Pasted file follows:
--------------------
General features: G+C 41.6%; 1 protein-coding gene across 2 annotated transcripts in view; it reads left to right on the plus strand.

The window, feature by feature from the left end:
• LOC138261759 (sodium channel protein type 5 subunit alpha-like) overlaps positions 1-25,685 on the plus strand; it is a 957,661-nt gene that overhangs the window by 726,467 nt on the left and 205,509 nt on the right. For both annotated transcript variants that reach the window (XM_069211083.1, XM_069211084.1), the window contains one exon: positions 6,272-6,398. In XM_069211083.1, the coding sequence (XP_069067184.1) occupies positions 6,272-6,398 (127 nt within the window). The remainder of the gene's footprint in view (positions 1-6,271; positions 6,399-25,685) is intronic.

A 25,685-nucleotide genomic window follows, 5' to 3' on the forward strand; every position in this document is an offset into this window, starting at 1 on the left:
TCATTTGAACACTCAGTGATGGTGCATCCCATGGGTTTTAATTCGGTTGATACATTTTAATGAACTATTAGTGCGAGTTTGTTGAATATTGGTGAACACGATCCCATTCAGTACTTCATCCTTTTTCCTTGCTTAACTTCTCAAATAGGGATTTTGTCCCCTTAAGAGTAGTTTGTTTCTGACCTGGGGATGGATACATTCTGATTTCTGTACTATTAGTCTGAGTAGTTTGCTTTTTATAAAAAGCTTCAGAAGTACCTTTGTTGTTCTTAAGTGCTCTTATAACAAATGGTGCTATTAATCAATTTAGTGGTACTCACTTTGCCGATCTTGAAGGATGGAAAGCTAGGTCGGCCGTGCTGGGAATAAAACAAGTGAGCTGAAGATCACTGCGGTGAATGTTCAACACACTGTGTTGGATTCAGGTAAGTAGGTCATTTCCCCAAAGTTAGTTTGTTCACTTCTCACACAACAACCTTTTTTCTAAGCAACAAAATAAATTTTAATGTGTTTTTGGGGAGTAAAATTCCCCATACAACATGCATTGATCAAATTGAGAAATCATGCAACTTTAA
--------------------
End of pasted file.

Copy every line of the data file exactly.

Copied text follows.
General features: G+C 41.6%; 1 protein-coding gene across 2 annotated transcripts in view; it reads left to right on the plus strand.

The window, feature by feature from the left end:
• LOC138261759 (sodium channel protein type 5 subunit alpha-like) overlaps positions 1-25,685 on the plus strand; it is a 957,661-nt gene that overhangs the window by 726,467 nt on the left and 205,509 nt on the right. For both annotated transcript variants that reach the window (XM_069211083.1, XM_069211084.1), the window contains one exon: positions 6,272-6,398. In XM_069211083.1, the coding sequence (XP_069067184.1) occupies positions 6,272-6,398 (127 nt within the window). The remainder of the gene's footprint in view (positions 1-6,271; positions 6,399-25,685) is intronic.

A 25,685-nucleotide genomic window follows, 5' to 3' on the forward strand; every position in this document is an offset into this window, starting at 1 on the left:
TCATTTGAACACTCAGTGATGGTGCATCCCATGGGTTTTAATTCGGTTGATACATTTTAATGAACTATTAGTGCGAGTTTGTTGAATATTGGTGAACACGATCCCATTCAGTACTTCATCCTTTTTCCTTGCTTAACTTCTCAAATAGGGATTTTGTCCCCTTAAGAGTAGTTTGTTTCTGACCTGGGGATGGATACATTCTGATTTCTGTACTATTAGTCTGAGTAGTTTGCTTTTTATAAAAAGCTTCAGAAGTACCTTTGTTGTTCTTAAGTGCTCTTATAACAAATGGTGCTATTAATCAATTTAGTGGTACTCACTTTGCCGATCTTGAAGGATGGAAAGCTAGGTCGGCCGTGCTGGGAATAAAACAAGTGAGCTGAAGATCACTGCGGTGAATGTTCAACACACTGTGTTGGATTCAGGTAAGTAGGTCATTTCCCCAAAGTTAGTTTGTTCACTTCTCACACAACAACCTTTTTTCTAAGCAACAAAATAAATTTTAATGTGTTTTTGGGGAGTAAAATTCCCCATACAACATGCATTGATCAAATTGAGAAATCATGCAACTTTAA